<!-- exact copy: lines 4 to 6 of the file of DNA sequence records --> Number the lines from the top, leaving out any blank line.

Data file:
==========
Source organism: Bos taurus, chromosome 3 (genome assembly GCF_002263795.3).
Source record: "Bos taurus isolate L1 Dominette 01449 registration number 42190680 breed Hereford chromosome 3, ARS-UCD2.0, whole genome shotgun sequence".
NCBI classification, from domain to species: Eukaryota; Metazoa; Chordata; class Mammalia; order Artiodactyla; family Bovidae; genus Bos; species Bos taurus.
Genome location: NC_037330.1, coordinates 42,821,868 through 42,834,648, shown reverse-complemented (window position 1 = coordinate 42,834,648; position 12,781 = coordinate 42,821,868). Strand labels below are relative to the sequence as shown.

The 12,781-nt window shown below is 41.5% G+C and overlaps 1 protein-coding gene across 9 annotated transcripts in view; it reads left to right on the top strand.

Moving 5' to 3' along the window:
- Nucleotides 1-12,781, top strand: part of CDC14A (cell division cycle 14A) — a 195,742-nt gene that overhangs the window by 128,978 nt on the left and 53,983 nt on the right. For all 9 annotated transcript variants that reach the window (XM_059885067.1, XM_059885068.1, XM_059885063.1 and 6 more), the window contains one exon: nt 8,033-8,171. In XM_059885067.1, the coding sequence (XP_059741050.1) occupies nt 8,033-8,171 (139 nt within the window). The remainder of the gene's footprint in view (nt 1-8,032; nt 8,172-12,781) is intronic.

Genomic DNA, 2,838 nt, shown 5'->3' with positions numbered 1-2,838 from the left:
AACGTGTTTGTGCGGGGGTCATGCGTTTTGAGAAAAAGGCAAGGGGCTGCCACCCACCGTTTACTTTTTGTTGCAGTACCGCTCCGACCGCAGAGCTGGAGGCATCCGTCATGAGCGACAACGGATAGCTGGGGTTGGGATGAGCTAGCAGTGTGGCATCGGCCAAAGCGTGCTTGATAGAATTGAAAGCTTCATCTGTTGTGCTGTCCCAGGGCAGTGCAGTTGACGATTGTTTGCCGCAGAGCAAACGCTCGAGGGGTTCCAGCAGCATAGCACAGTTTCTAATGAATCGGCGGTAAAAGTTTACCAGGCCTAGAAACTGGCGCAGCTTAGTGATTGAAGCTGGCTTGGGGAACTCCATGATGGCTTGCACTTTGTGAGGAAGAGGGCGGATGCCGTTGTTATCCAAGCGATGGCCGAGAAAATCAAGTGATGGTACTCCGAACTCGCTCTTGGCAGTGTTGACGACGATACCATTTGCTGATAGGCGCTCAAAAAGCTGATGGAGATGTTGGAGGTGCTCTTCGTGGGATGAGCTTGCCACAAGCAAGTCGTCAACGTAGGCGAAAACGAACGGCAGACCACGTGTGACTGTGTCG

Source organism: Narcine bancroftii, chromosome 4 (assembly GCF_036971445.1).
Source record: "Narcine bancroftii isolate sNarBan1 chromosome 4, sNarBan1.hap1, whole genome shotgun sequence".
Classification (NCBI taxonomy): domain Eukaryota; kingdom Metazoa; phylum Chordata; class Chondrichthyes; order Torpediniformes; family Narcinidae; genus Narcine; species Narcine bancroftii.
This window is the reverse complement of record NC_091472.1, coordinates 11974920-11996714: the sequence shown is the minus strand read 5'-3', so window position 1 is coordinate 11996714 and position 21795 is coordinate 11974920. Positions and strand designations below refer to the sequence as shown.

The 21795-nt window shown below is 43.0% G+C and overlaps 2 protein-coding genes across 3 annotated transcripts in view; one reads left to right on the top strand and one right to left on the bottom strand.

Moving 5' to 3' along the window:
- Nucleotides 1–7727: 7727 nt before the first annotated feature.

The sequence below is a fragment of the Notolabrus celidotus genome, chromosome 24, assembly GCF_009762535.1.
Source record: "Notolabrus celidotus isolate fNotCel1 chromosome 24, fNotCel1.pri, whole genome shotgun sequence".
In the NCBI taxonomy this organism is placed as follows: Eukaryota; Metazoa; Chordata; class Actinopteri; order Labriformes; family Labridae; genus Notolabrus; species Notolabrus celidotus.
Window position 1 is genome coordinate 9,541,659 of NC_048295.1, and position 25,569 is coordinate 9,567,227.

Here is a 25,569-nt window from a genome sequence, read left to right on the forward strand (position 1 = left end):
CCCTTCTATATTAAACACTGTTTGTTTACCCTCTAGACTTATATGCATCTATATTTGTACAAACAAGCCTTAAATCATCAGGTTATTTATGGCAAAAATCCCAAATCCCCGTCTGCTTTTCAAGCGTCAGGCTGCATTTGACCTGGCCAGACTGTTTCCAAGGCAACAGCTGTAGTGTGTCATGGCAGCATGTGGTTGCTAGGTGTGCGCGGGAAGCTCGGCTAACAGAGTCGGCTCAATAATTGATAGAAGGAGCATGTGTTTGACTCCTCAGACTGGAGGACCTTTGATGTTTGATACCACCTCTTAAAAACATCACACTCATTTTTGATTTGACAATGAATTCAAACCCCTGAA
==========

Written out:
Genome location: NC_037330.1, coordinates 42,821,868 through 42,834,648, shown reverse-complemented (window position 1 = coordinate 42,834,648; position 12,781 = coordinate 42,821,868). Strand labels below are relative to the sequence as shown.

The 12,781-nt window shown below is 41.5% G+C and overlaps 1 protein-coding gene across 9 annotated transcripts in view; it reads left to right on the top strand.

Moving 5' to 3' along the window: